• Why carbon savings don’t always match the forecasts – The IET – IET looking at carbon alone – time of course is probably a bigger factor in most people’s lives, so minor carbon savings plus big time savings are a WIN in my book: “Unless online shoppers order more than 25 items, the impact on the environment is worse than traditional shopping, the study finds, while working from home increases home energy use by as much as 30 per cent, and can lead to people moving further from the workplace, stretching urban sprawl and increasing pollution. Environmental savings can be achieved if online shopping replaces 3.5 trips to the shops, or if 25 orders are delivered at the same time, or if the distance travelled to where the purchase is made is more than 50km. Shopping online does not offer net environmental benefits unless these criteria are met.”
  • Learning from the London Plan – Modern Building Services – Interesting read – I’d like to get my hands on the full research: “It is over six years since the London Plan was published early in 2004. One of its objectives being to address the issue of climate change and reduce energy consumption and carbon emissions using the planning system. It has become a fact of life for the construction industry, and information about its effectiveness has emerged from studies carried out by London South Bank University and presented to the recent CIBSE Conference by Tony Day, professor of energy engineering at London South Bank University.”
  • Bjorn Lomborg: U-Turn On Global Warming? Hardly. – WSJ.com – I have to agree with Lomborg here, he’s never been a denialist – it’s less black and white than that. Climate change + media soundbites = widespread confusion *sigh*: “That’s the way it is with heresy—there is no middle ground. Either you believe global warming is the worst problem mankind has ever faced and that cutting carbon is the only solution, or you are an antiscientific ignoramus who probably thinks the Earth is flat.”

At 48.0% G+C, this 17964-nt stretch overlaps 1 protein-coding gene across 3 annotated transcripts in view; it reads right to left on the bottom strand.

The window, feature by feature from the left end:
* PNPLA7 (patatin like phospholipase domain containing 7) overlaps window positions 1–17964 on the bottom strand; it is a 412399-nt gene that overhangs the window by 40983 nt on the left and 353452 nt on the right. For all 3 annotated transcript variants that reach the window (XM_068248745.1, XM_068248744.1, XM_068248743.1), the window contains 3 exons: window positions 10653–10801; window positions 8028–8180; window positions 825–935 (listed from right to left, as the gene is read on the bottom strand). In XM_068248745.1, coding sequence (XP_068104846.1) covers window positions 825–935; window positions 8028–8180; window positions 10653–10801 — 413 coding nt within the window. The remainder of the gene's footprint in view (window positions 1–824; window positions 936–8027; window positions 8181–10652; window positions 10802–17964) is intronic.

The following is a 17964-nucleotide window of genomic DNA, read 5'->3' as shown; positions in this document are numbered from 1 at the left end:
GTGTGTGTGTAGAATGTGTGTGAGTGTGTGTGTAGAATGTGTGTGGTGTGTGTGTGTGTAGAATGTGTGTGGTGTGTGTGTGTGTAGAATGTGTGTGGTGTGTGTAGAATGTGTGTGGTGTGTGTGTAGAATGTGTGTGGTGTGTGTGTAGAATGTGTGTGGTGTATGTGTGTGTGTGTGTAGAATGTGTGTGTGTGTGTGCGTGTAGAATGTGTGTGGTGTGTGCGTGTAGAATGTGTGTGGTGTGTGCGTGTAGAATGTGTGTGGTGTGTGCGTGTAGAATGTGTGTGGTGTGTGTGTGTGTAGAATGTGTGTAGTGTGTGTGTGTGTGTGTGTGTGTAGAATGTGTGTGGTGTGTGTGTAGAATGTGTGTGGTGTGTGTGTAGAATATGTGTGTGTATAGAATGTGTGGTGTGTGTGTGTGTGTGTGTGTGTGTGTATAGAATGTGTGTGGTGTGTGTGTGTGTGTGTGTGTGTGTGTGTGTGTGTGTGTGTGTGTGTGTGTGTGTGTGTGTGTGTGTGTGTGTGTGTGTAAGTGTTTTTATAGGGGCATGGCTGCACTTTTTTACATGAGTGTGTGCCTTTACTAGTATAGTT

• http://oco-carbon.com Jamie Bull

    Mel,

    It looks like Tony Day’s presentation was based on this paper http://legacy.london.gov.uk/mayor/priorities/docs/lon-plan-energy-policies-monitoring-1.pdf

    I emailed him recently asking about the report from the next phase which involves actual monitoring rather than just predictions in energy statements. He replied that Part 2 is still being finalised but that they published some of the findings in papers given at the UK-ISES Energy in the City Conference in June. The proceedings can be requested from http://www.uk-ises.org/ although I didn’t get a response when I asked them.

    Good luck with the new job!

  • http://oco-carbon.com Jamie Bull

    Mel,

    It looks like Tony Day’s presentation was based on this paper http://legacy.london.gov.uk/mayor/priorities/docs/lon-plan-energy-policies-monitoring-1.pdf

    I emailed him recently asking about the report from the next phase which involves actual monitoring rather than just predictions in energy statements. He replied that Part 2 is still being finalised but that they published some of the findings in papers given at the UK-ISES Energy in the City Conference in June. The proceedings can be requested from http://www.uk-ises.org/ although I didn’t get a response when I asked them.

    Good luck with the new job!

  • http://www.carbonlimited.org Casey Cole

    Hi Mel,

    I was also struck by the way that the Tony Day presentation presented predictions as fact. It doesn’t mean a heck of a lot until the performance is measured. The second stage of that work is likely to be more interesting than the first I think.